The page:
Paramotoring Travel Insurance
Paramotoring is some of the many ways in which humans can take to the skies and fly. The adrenalin rush and thrill of flying high above the ground is fantastic. Being suspended in the air looking around at the fabulous scenery is like nothing else. Paramotoring involves the pilot wearing a motorized propeller attached to his / hers back which provide thrust to take off in no or little wind and on level ground and using the Paragliding wing. In general the safety of the sport is directly influenced by the skill and sense of the pilot. A safe pilot will not fly at sites that are to challenging for his/her skills and will not fly on days when the weather is turbulent.
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- Paramotoring Flights
- Popular Areas for Paramotoring
- Common Injuries whilst Paramotoring
- Paramotoring Equipment
Paramotoring flights can last up to several hours and can cover hundreds of kilometres. Some pilots can climb to an altitude of 3,000 metres or more. That said, the average Paramotoring flight, especially on vacations, is a lot shorter. In general, a flight lasts between one and two hours, during which a distance of a couple dozen kilometres is covered.
Popular Areas for Paramotoring
If you want to go Paramotoring during your holiday, consider visiting France, which is a country with arguably the most and the best locations for this particular sport. Additional destinations around the world that are excellent for Paramotoring include:
- The Alps, Italy, Austria, Switzerland, Germany and Slovenia
- The West Midlands, United Kingdom
- Tasmania, Australia
- Queensland, Australia
- Utah, United States
- Colorado, United States
- South Korea
- The Caribbean Islands
- Peru, Chile and Argentina
Common Injuries whilst Paramotoring
Paramotoring accidents happen more frequently whenever a pilot is vacationing abroad, as they are less familiar with the landscape and the local climate. Deaths caused by Paramotoring are extremely exceptional. When they do happen, however, it is often because the pilot was attempting to push him or herself past their limits or due to inexperience. If you are an experienced paramotorer and you use common sense, a fatal accident is nearly impossible.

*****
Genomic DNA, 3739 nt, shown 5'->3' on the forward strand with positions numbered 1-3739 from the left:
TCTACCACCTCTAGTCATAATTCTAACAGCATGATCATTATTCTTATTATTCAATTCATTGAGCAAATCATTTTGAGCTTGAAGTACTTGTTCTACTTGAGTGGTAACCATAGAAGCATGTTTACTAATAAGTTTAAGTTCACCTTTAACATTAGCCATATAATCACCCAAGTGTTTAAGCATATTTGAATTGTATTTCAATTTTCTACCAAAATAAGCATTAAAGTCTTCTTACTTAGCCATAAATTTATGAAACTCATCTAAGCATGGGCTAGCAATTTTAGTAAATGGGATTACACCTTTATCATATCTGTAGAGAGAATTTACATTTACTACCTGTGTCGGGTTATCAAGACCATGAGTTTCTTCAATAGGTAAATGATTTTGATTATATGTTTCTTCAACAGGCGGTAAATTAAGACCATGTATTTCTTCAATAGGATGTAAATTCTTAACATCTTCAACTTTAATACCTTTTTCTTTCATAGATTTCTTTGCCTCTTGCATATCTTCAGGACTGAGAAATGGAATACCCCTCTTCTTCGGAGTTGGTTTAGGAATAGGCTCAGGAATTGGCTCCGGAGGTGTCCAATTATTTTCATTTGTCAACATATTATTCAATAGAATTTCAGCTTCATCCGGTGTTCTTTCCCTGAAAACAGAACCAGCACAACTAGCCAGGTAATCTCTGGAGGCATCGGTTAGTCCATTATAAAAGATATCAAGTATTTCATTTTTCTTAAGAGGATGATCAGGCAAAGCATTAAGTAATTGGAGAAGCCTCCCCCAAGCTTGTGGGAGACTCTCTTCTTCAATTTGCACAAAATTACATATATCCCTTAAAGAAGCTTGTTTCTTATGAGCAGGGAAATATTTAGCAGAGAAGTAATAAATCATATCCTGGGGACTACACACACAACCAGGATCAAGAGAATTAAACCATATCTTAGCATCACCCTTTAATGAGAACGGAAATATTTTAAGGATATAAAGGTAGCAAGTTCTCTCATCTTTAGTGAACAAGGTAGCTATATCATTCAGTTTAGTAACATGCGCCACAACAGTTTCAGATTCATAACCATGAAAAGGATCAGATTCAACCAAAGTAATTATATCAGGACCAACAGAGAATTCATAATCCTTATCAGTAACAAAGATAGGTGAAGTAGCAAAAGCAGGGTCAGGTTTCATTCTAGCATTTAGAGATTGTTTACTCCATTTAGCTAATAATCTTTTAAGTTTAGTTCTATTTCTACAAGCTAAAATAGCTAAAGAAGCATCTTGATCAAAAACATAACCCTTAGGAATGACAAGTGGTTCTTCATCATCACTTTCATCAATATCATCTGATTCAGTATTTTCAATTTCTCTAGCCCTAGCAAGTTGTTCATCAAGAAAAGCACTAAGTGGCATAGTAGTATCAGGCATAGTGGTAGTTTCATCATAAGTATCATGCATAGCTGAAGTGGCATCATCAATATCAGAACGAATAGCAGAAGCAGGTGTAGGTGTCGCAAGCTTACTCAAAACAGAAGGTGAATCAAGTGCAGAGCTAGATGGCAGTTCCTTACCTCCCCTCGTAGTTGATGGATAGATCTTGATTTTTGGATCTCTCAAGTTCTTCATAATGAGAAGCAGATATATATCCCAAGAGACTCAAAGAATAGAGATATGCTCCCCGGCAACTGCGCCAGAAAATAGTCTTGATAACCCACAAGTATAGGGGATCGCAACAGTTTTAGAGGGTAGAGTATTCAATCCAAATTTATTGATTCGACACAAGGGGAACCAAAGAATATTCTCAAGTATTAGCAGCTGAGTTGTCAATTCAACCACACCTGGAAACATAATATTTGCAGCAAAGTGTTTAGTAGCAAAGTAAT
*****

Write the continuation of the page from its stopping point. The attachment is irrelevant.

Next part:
Because your legs and feet are not protected when Paramotoring, difficult landings or rough winds blowing you off course can result in broken bones, sprains and strains. Bruises and cuts to other parts of the body might also occur in these circumstances. Injuries that may occur when Paramotoring include the following:
- Broken bones
- Dislocated joints
- Facial, dental and skull fractures
- Chafing and contusions
In terms of technological equipment, Paramotoring pilots require a variometer, a device that indicates the climb or drop rate, as well as the altitude; a radio; and possibly a GPS system.
It is also important that the appropriate clothing is worn. Multiple layers of light clothing are better than a couple of layers of thick clothes. Wearing a windproof jacket as a top layer is a good idea. Make sure that you put on a pair of gloves in colder weather.
The right footwear is essential as well, but is easily overlooked. Pilots are advised to wear trainers or hiking boots with ankle support, which will offer more protection during the landing.
You are required at all times to wear the appropriate safety equipment, for example protective clothing and / or suitable head protection.
Please also ensure that you hold a full and valid United Kingdom or Republic of Ireland driving licence that permits you to use such a vehicle.
This Sport does not provide Accidental Death & Disability Benefit or Personal Liability cover.
Adventures Travel Insurance is arranged for Jade Stanley Limited through P J Hayman & Company Limited who are authorised and regulated by the Financial Conduct Authority (Financial Services Register number 497103). Registered office: Stansted House, Rowlands Castle, Hampshire PO9 6DX. Reg no. 2534965. Adventures Travel Insurance is underwritten by Antares Syndicate 1274 at Lloyd’s. Antares is authorised by the Prudential Regulation Authority and regulated by the Financial Conduct Authority and the Prudential Regulation Authority.